British Airways is to introduce a new service from London City Airport to the Isle of Man.  The airline will operate a single flight from Ronaldsway to the dockland airport from 28 May.  This will increase to three services weekly daily, one on Saturdays and two on Sundays from 25 June.  The operation will be flown by a Eastern Airways single class Saab 2000 under a leasing agreement that includes flight deck and cabin staff all of whom work in BA uniforms.   

In another move CityFlyer is to withdraw its twice daily flights to Copenhagen from 24 May but it is hoped that Sun Air will resurrect the route in September using the smaller (32 seats) Dornier 328 jet.  Sun Air flies from LCY to Billund.

Now very well established, CityFlyer carried 1.1m passengers out of London City in 2011 with a load factor of 68% both up on the previous year.  The owner’s’ confidence in the operation is shown by the acquisition of a further Embraer 190 (98 seats) for the Aberdeen route which starts 23 September and an upping of frequency to some of the carrier’s 22 destinations.  Germany is a possibly for further expansion. www.ba.com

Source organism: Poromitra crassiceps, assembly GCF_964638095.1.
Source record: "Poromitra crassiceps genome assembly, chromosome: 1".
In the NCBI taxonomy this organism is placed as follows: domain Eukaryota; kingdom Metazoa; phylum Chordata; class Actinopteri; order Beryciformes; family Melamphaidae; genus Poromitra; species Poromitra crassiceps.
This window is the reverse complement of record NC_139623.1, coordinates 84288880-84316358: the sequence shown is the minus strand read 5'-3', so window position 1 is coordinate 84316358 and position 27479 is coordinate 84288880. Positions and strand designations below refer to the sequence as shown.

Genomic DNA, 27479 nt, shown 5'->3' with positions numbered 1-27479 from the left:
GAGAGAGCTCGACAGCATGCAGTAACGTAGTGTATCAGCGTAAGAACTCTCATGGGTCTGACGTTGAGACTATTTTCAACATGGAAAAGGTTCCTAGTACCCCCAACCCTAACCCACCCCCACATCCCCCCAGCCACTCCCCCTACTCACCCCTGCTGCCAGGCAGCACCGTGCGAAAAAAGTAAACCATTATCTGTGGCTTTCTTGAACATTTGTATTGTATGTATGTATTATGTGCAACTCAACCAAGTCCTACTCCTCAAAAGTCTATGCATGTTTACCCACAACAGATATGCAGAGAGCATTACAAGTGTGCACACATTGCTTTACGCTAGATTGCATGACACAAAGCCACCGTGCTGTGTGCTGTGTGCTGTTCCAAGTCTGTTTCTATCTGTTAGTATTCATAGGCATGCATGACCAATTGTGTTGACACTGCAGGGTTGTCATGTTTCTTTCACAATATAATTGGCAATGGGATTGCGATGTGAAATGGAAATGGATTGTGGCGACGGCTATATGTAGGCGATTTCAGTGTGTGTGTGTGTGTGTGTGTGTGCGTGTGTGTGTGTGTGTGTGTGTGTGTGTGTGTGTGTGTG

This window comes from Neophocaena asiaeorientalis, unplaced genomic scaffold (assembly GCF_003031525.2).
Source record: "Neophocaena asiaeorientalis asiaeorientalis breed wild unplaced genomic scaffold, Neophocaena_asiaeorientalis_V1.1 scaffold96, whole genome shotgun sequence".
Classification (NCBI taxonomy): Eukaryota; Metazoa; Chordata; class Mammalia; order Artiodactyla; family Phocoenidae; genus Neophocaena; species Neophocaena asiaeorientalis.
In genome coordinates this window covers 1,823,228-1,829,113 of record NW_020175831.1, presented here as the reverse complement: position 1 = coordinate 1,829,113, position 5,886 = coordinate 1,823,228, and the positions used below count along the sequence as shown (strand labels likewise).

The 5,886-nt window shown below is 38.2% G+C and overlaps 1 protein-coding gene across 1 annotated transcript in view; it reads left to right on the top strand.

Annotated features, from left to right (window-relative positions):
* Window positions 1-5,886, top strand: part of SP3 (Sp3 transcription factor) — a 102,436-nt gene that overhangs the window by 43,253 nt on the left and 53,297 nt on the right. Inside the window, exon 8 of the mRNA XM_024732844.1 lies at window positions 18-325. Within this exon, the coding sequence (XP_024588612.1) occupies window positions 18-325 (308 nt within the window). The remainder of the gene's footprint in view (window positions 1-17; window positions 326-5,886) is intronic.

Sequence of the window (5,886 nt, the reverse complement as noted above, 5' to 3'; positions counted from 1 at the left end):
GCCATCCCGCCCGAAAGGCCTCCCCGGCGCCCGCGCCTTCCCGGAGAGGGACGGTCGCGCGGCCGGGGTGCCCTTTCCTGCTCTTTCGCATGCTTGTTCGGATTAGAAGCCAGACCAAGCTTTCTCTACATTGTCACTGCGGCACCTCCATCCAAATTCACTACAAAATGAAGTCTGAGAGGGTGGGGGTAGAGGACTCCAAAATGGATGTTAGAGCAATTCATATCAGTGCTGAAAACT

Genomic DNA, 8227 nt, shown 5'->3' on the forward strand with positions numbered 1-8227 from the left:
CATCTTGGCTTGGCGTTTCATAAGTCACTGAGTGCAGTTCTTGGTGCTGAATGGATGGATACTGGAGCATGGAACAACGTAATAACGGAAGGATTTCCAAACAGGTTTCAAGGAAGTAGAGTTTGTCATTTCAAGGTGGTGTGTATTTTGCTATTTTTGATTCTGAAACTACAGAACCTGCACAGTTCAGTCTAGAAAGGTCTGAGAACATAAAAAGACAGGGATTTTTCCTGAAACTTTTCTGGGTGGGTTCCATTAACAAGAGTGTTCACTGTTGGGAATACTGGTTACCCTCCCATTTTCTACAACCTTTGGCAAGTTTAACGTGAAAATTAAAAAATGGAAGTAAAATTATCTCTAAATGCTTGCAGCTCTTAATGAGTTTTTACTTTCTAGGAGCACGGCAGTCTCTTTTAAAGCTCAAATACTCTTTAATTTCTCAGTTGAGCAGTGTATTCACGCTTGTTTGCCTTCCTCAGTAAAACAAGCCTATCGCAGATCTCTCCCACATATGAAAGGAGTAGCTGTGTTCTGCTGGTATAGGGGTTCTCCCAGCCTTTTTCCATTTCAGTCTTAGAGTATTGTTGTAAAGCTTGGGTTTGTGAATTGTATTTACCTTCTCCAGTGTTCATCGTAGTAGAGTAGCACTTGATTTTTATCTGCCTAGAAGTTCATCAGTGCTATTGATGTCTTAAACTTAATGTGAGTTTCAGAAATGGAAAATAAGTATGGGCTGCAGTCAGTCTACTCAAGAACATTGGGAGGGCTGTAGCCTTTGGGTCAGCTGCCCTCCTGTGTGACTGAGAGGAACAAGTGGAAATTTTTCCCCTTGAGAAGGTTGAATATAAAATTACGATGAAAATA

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Qatar expands again

Myanmar and Iraq are among the highlights of new routes announcement by Qatar Airways, emphasising Doha as the hub to and from Europe.

Scheduled flights to Iraq will begin on 23 May with Erbil in the north, followed two weeks later by services to Baghdad on 7 June.  Each route will be served with four-flights-a-week non-stop from Doha.